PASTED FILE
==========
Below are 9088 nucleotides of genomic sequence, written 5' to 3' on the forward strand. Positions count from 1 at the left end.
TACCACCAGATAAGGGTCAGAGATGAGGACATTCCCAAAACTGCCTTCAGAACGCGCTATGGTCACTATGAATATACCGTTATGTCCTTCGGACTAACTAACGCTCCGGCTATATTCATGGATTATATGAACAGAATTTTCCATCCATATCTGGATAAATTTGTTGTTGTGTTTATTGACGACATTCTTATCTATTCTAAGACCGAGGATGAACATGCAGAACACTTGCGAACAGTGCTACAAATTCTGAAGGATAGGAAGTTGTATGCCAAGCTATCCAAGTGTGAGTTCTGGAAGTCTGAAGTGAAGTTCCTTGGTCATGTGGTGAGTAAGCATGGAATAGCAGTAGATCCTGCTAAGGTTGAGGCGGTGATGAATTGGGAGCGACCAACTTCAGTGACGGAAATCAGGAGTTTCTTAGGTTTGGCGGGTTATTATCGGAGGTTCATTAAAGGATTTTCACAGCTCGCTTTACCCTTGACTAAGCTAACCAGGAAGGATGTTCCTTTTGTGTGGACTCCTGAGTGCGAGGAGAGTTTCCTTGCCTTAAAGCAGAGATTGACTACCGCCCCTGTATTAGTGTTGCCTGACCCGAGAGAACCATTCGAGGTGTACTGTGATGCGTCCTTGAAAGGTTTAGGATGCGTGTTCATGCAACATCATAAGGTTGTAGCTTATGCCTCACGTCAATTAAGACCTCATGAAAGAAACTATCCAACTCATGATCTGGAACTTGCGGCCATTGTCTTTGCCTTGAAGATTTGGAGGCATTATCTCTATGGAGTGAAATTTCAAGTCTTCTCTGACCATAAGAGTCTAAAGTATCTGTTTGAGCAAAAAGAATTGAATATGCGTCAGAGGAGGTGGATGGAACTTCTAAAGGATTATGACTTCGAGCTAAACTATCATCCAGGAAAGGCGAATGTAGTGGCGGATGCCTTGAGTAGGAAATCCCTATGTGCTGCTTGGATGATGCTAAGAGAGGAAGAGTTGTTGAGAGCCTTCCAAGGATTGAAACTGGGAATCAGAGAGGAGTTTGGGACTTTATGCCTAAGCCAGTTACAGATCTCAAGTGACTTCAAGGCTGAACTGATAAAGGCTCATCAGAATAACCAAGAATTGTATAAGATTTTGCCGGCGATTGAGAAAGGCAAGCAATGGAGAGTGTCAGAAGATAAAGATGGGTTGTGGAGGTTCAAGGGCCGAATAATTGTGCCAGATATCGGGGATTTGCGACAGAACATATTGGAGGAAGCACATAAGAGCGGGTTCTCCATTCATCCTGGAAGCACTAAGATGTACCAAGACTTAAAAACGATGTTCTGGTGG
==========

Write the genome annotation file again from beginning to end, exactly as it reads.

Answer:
Below are 9088 nucleotides of genomic sequence, written 5' to 3' on the forward strand. Positions count from 1 at the left end.
TACCACCAGATAAGGGTCAGAGATGAGGACATTCCCAAAACTGCCTTCAGAACGCGCTATGGTCACTATGAATATACCGTTATGTCCTTCGGACTAACTAACGCTCCGGCTATATTCATGGATTATATGAACAGAATTTTCCATCCATATCTGGATAAATTTGTTGTTGTGTTTATTGACGACATTCTTATCTATTCTAAGACCGAGGATGAACATGCAGAACACTTGCGAACAGTGCTACAAATTCTGAAGGATAGGAAGTTGTATGCCAAGCTATCCAAGTGTGAGTTCTGGAAGTCTGAAGTGAAGTTCCTTGGTCATGTGGTGAGTAAGCATGGAATAGCAGTAGATCCTGCTAAGGTTGAGGCGGTGATGAATTGGGAGCGACCAACTTCAGTGACGGAAATCAGGAGTTTCTTAGGTTTGGCGGGTTATTATCGGAGGTTCATTAAAGGATTTTCACAGCTCGCTTTACCCTTGACTAAGCTAACCAGGAAGGATGTTCCTTTTGTGTGGACTCCTGAGTGCGAGGAGAGTTTCCTTGCCTTAAAGCAGAGATTGACTACCGCCCCTGTATTAGTGTTGCCTGACCCGAGAGAACCATTCGAGGTGTACTGTGATGCGTCCTTGAAAGGTTTAGGATGCGTGTTCATGCAACATCATAAGGTTGTAGCTTATGCCTCACGTCAATTAAGACCTCATGAAAGAAACTATCCAACTCATGATCTGGAACTTGCGGCCATTGTCTTTGCCTTGAAGATTTGGAGGCATTATCTCTATGGAGTGAAATTTCAAGTCTTCTCTGACCATAAGAGTCTAAAGTATCTGTTTGAGCAAAAAGAATTGAATATGCGTCAGAGGAGGTGGATGGAACTTCTAAAGGATTATGACTTCGAGCTAAACTATCATCCAGGAAAGGCGAATGTAGTGGCGGATGCCTTGAGTAGGAAATCCCTATGTGCTGCTTGGATGATGCTAAGAGAGGAAGAGTTGTTGAGAGCCTTCCAAGGATTGAAACTGGGAATCAGAGAGGAGTTTGGGACTTTATGCCTAAGCCAGTTACAGATCTCAAGTGACTTCAAGGCTGAACTGATAAAGGCTCATCAGAATAACCAAGAATTGTATAAGATTTTGCCGGCGATTGAGAAAGGCAAGCAATGGAGAGTGTCAGAAGATAAAGATGGGTTGTGGAGGTTCAAGGGCCGAATAATTGTGCCAGATATCGGGGATTTGCGACAGAACATATTGGAGGAAGCACATAAGAGCGGGTTCTCCATTCATCCTGGAAGCACTAAGATGTACCAAGACTTAAAAACGATGTTCTGGTGG